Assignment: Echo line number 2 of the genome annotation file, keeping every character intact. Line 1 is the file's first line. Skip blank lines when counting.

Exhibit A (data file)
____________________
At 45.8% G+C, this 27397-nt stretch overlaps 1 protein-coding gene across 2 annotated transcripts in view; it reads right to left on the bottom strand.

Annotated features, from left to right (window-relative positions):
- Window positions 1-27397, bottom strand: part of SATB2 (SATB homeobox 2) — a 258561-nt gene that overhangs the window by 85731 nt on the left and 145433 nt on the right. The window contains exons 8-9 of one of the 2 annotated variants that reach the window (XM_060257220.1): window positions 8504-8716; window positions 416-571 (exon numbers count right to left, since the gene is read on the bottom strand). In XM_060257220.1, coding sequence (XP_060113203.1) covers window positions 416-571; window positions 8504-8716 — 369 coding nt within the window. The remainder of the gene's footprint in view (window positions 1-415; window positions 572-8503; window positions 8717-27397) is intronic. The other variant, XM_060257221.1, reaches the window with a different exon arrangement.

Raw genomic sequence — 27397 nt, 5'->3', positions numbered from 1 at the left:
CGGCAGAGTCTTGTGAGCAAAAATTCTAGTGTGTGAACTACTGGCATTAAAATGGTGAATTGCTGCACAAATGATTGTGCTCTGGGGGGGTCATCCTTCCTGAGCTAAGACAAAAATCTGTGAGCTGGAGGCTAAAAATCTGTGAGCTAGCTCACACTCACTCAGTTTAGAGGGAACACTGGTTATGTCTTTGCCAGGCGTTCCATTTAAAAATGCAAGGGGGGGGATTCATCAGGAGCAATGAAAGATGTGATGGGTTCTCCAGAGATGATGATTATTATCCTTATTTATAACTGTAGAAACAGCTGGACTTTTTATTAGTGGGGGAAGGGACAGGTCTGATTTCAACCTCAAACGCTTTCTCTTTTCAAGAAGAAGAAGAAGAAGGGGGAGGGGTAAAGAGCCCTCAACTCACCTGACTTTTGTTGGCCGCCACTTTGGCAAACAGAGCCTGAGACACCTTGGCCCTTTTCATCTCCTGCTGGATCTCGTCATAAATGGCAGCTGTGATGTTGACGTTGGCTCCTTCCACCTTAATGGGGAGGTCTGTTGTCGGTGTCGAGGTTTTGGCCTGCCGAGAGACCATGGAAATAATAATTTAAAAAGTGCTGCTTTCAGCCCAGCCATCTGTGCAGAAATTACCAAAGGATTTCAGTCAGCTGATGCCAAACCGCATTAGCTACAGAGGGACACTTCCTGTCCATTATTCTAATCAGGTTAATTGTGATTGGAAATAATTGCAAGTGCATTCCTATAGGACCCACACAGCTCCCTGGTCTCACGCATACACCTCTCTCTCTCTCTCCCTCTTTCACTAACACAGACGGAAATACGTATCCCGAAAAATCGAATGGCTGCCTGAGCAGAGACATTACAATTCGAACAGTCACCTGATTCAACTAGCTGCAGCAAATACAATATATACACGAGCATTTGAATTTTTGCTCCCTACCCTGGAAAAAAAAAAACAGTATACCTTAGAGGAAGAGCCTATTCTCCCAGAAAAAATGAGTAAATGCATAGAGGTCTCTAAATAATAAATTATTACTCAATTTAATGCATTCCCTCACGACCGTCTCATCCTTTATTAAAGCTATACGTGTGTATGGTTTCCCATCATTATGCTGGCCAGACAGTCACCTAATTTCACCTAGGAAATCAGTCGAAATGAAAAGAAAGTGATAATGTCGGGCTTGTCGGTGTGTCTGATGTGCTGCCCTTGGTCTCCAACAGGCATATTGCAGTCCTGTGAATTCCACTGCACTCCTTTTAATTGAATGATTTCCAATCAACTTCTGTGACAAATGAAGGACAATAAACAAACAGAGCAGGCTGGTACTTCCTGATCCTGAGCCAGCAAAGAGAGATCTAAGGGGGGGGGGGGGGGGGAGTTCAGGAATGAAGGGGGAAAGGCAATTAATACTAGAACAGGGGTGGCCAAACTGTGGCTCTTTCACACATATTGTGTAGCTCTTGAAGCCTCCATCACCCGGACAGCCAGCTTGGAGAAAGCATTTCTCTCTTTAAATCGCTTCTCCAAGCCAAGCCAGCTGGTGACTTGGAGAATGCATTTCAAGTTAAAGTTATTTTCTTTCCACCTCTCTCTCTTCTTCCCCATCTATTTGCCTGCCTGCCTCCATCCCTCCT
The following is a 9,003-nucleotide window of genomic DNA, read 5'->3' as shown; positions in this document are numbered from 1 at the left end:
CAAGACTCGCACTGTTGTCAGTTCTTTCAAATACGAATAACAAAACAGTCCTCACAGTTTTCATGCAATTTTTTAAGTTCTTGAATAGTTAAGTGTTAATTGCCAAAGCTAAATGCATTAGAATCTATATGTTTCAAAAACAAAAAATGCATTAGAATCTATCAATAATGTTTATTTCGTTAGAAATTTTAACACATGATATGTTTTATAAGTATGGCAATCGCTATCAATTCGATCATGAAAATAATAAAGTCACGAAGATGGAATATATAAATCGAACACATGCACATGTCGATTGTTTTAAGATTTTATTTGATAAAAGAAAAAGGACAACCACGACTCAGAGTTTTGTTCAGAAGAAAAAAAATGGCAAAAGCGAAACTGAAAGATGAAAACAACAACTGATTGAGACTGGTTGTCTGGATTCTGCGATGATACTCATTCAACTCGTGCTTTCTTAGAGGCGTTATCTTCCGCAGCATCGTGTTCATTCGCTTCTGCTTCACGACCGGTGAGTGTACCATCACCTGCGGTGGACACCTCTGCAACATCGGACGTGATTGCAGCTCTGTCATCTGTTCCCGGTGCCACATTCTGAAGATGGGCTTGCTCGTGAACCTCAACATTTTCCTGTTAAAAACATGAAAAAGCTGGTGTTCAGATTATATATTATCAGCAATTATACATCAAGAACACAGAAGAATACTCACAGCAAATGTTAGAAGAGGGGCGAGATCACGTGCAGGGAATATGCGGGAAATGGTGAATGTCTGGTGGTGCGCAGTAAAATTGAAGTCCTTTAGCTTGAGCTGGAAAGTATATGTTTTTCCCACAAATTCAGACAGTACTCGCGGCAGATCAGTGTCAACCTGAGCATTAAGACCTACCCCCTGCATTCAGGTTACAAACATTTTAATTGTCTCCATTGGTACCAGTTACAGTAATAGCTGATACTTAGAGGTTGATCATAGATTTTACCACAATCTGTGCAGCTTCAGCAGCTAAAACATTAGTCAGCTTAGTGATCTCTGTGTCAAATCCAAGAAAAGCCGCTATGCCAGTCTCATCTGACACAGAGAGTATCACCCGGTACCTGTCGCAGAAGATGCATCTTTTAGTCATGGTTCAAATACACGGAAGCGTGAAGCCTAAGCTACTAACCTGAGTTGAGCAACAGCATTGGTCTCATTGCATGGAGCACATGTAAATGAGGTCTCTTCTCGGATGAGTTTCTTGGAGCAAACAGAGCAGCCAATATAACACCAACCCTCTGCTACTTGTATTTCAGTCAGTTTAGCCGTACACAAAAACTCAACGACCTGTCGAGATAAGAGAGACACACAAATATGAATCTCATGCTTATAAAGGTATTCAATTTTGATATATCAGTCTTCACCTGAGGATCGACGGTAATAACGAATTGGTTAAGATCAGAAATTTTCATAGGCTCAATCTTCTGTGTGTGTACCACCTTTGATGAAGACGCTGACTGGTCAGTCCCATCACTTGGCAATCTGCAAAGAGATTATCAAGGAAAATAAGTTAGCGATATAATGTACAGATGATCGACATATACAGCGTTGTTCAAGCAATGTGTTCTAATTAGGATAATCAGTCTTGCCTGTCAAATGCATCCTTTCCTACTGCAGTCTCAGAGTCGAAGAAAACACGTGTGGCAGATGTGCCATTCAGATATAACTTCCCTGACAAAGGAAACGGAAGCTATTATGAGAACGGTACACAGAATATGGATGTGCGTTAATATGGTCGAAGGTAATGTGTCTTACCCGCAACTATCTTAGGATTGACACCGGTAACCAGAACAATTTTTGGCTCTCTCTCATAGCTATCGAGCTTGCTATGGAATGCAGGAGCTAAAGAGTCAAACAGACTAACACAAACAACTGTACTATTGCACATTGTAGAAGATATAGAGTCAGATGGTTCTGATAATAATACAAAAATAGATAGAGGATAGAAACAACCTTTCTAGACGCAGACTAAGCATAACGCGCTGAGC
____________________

Annotated features, from left to right (window-relative positions):